Widows' deceased male criminals die in a particularly violent confrontation with law enforcement. One is shot in the gut during the actual heist, and he bleeds and suffers in the back of the van as Harry drives. (The police are hot on their tail and fire dozens of rounds at them; the robbers throw things out the back of the van—including one of its broken back doors—to discourage their pursuit, and one cruiser does indeed crash spectacularly.)

Harry and the rest seemingly make it safely back to their hideout, but SWAT forces actually have the place surrounded: When the garage door opens, the officers open up withering gunfire, and eventually the van just explodes—incinerating everyone inside. We don't see the aftermath, but it is telling that every funeral features a closed casket.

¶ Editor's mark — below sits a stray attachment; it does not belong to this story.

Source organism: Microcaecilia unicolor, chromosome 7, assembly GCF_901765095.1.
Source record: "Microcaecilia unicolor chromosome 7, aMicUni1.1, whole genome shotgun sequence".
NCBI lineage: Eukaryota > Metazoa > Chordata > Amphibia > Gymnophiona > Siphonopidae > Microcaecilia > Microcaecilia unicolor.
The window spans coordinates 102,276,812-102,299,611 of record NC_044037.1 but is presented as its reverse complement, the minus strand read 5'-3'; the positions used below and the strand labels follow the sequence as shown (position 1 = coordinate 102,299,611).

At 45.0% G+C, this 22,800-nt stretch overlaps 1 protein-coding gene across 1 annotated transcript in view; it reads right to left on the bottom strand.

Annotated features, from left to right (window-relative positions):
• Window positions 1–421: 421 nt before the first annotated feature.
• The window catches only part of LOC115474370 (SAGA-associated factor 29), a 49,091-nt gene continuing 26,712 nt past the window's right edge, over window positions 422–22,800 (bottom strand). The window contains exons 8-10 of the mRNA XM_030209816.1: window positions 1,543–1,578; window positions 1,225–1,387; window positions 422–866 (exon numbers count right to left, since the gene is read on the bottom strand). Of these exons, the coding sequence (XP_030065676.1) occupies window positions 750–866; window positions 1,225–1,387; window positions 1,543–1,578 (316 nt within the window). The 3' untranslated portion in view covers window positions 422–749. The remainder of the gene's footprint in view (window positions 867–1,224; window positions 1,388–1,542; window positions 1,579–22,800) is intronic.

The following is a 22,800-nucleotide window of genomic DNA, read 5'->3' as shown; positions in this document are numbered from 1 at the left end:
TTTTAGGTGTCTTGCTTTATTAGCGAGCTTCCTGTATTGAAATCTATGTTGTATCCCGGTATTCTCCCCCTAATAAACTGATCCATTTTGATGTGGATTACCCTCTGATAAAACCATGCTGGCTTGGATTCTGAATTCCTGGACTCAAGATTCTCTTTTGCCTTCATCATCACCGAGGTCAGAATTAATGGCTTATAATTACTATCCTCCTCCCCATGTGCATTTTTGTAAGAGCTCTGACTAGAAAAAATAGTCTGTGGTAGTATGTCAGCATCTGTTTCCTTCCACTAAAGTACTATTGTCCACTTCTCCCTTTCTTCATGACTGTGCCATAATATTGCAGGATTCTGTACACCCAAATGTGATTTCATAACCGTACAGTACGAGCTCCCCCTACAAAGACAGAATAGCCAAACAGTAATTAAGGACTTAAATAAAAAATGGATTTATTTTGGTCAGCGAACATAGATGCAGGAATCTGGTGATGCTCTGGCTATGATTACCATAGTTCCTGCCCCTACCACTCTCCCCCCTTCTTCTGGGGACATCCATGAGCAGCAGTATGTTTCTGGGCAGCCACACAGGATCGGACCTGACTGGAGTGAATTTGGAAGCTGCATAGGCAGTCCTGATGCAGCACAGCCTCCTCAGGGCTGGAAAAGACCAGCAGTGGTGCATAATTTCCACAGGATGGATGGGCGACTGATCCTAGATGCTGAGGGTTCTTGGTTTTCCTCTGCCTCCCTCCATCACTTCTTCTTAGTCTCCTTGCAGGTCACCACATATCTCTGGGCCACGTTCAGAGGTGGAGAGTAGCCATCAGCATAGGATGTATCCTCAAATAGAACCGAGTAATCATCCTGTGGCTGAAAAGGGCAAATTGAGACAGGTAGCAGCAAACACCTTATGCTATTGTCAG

Jamal's brother and muscle man, Jatemme, is a cold-blooded killer. He guns down two of his own gang members after they fail to prevent a robbery—one in the head, the other in the back after he tells the supposed survivor to run. He has a man apparently beaten to death, mailing the victim's ring to Veronica as proof that he means business.

But Jatemme's worst act of violence isn't even lethal. He visits a partially paralyzed bowling alley owner (who apparently owes his handicap to a previous visitation), throws him out of his wheelchair and stabs him repeatedly in the legs and hips and side, playfully discerning exactly where his nerves start working. The man's left a bloody mess by the time Jatemme's done. And Jatemme tells the paralyzed man he's lucky that the gangster was ordered not to kill him.

Alice is slapped several times, and she slaps someone else. And when we first see her, she bears the bruises from her abusive husband. (He tells her to put some makeup on the injury, because it makes him feel bad to look at it. "It makes me feel bad, too," she counters.)